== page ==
Mouse goes to rural North Carolina to clean out her dead grandmother’s house, finding an unsettling, hoarder mess. Amidst the garbage, she finds her step-grandfather’s journal, which describes horrors in terrifying detail, and which Mouse and her dog also begin to experience. Told with a “found book” frame and an intense first person narration, this folk horror novel begins with the unease of Mouse telling readers how her life was forever tainted by the experience she is about to recount. The tale is as tightly twisted and menacing as the carvings she finds in the woods. Readers will stand back in awe as it all unravels, slowly at first, and then with great and terrifying speed. This is a modern retelling of Arthur Machen’s seminal weird fiction tale, “The White People,” a story that greatly influenced H.P. Lovecraft, but readers won’t need that context to enjoy The Twisted Ones. Kingfisher brings this brand of horror to a new generation, and the book will appeal to readers of Lovecraftian adaptations by Caitlin Keirnan, Matt Ruff, and Paul La Farge.

Kirkus Reviews (August 1, 2019)
A woman realizes she’s not alone while cleaning out her late grandmother’s remote North Carolina home. Freelance book editor Melissa, aka “Mouse,” can’t say no to her father when he asks her to clear out her grandmother’s house. Unfortunately, the house, which has been locked up for two years, is a hoarder’s paradise, but Mouse digs in with her beloved coonhound, Bongo, at her side. One day bleeds into another as she hauls junk to the nearby dump and makes friends with her kind and quirky neighbors, Foxy, Tomas, and Skip. When she finds a journal belonging to her stepgrandfather Frederick Cotgrave, things get creepy. The prose sounds like the ravings of a man unhappy in his marriage to a woman who wasn’t a very nice person, but the mention of something called the Green Book is intriguing, and the line “I twisted myself about like the twisted ones” gives Mouse the chills. While walking Bongo in the woods, Mouse stumbles on a strange gathering of stones on top of a hill that shouldn’t exist. After discovering a gruesome deer effigy hanging in the woods, Mouse confides in Foxy, who tells a few strange tales of her own. Something is lurking just outside Mouse’s house, and that effigy isn’t of this world, but just when she’s ready to leave, Bongo disappears. And Mouse isn’t going anywhere without Bongo. Kingfisher effortlessly entwines an atmospheric and spooky “deep dark woods” tale with ancient folklore and pulls off more than a few very effective scares. Mouse is a highly relatable and frequently funny narrator who is also refreshingly willing to believe her own eyes. The charming supporting cast is a bonus, especially the glamorous, 60-something Foxy, who goes above and beyond the call of duty to help Mouse when she needs it most. Read this one with the lights on.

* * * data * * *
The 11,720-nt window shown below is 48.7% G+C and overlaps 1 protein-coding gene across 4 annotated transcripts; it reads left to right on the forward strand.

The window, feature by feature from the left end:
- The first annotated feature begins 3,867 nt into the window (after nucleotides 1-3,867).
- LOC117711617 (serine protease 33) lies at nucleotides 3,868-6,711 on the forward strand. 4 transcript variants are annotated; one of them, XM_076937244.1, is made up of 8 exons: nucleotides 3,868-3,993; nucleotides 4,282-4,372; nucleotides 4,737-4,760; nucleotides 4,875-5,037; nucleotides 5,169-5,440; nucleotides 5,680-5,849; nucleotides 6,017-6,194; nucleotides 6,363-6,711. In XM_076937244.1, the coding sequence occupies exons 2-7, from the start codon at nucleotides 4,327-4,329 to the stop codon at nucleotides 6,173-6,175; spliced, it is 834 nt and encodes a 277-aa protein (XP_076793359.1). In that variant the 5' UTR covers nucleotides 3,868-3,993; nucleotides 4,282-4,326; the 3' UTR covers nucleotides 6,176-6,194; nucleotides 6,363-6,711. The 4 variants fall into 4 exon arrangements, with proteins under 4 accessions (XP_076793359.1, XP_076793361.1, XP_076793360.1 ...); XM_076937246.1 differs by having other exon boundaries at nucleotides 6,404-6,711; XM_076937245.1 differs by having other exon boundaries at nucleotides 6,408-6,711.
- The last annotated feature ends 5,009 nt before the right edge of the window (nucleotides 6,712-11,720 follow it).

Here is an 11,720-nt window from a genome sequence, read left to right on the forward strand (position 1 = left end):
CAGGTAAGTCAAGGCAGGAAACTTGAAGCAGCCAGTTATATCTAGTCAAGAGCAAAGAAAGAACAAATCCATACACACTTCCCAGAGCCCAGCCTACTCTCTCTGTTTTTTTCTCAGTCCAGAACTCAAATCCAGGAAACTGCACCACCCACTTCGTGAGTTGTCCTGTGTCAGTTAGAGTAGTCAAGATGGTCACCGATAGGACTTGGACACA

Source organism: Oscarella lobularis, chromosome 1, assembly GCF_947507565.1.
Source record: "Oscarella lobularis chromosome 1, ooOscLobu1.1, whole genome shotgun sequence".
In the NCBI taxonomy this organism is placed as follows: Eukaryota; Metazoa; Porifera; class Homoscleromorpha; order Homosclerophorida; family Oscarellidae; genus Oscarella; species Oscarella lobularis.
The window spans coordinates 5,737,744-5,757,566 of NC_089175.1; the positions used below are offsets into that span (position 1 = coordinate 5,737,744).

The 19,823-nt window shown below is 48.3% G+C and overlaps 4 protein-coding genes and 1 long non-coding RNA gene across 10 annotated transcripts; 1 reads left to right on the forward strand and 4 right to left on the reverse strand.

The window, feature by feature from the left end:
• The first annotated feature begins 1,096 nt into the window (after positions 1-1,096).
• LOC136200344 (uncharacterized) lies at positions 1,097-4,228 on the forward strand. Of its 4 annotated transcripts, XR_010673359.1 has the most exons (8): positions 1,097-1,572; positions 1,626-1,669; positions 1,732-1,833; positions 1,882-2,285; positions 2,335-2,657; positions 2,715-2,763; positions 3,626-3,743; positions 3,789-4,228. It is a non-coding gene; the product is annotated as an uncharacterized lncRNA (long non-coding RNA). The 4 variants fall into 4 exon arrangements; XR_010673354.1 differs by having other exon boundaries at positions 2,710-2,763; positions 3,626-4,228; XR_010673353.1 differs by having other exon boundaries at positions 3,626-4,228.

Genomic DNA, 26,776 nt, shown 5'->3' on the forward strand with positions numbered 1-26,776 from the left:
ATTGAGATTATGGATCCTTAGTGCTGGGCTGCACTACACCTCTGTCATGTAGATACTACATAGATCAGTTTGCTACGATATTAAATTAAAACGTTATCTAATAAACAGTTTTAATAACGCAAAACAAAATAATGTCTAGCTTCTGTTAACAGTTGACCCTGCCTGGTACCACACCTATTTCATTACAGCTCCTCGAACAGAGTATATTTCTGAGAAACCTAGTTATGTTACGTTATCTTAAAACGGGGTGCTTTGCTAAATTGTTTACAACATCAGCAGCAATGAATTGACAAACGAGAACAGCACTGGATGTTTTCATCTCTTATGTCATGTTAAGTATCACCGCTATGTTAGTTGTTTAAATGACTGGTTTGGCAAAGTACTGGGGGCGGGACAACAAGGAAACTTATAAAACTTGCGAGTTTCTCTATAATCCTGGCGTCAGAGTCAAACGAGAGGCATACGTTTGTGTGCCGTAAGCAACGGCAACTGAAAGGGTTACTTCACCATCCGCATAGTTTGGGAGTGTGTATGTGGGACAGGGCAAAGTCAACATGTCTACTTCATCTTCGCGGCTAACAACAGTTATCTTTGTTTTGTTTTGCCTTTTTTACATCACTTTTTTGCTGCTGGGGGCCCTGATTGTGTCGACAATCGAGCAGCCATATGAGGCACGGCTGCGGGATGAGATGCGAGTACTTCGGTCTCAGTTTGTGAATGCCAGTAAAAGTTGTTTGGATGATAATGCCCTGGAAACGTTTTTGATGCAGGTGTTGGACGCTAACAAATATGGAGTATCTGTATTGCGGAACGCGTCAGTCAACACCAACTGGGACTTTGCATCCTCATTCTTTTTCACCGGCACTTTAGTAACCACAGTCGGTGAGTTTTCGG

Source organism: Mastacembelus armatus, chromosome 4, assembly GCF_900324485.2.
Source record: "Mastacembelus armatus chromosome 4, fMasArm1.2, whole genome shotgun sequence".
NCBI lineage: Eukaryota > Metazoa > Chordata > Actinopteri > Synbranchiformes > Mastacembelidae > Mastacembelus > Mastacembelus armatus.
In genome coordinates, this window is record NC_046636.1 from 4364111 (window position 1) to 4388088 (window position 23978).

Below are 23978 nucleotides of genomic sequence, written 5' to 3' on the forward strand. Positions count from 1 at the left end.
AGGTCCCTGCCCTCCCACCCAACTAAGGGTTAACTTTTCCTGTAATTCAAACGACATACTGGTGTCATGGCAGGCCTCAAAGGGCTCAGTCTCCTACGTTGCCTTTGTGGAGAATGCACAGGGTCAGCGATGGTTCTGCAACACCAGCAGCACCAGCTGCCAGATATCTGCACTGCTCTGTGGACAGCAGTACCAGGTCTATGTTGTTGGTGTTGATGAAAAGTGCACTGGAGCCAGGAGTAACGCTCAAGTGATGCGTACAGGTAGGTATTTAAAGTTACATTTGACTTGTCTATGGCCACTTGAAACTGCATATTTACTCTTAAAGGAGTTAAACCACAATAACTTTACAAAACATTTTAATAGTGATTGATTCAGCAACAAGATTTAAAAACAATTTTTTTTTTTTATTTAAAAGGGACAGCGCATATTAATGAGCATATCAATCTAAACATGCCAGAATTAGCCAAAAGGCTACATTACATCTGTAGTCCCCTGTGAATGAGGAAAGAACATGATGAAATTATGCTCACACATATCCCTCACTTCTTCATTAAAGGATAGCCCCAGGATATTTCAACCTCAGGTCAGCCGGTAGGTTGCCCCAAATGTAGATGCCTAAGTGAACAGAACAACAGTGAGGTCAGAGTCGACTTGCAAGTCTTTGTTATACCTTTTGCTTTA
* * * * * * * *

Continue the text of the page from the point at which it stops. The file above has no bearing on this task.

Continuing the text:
About the Author

T. Kingfisher, also known as Ursula Vernon, is the author and illustrator of many projects, including the webcomic “Digger,” which won the Hugo Award for Best Graphic Story and the Mythopoeic Award. Her novelette “The Tomato Thief” won the Hugo Award for Best Novelette, and her short story “Jackalope Wives” won the Nebula Award for Best Story. She is also the author of the bestselling Dragonbreath, and the Hamster Princess series of books for children.

Her website is ursulavernon.com

Around the Web

The Twisted Ones on Amazon

The Twisted Ones on Barnes and Noble

The Twisted Ones on Goodreads

The Twisted Ones on LibraryThing

The Twisted Ones Publisher Page

Artwork

Daily Art – The Family, Paula Rego

Daily Artwork — “The Family, Paula Rego, 1988”

Use the images posted in this feature for writing prompts, warm-up activities, drawing templates or as part of an artwork critique.

1988 — The Family. Oil on Canvas. Expressionism style. Paula Rego (1935 – ) Saatchi Gallery, London, UK.

In The Family the absent father and husband returns to the picture plane, only to be manhandled by his daughter and his wife. As usual, the narrative clues are ambiguous, and the story could have several endings. (Wikipaintings)

 Click image to enlarge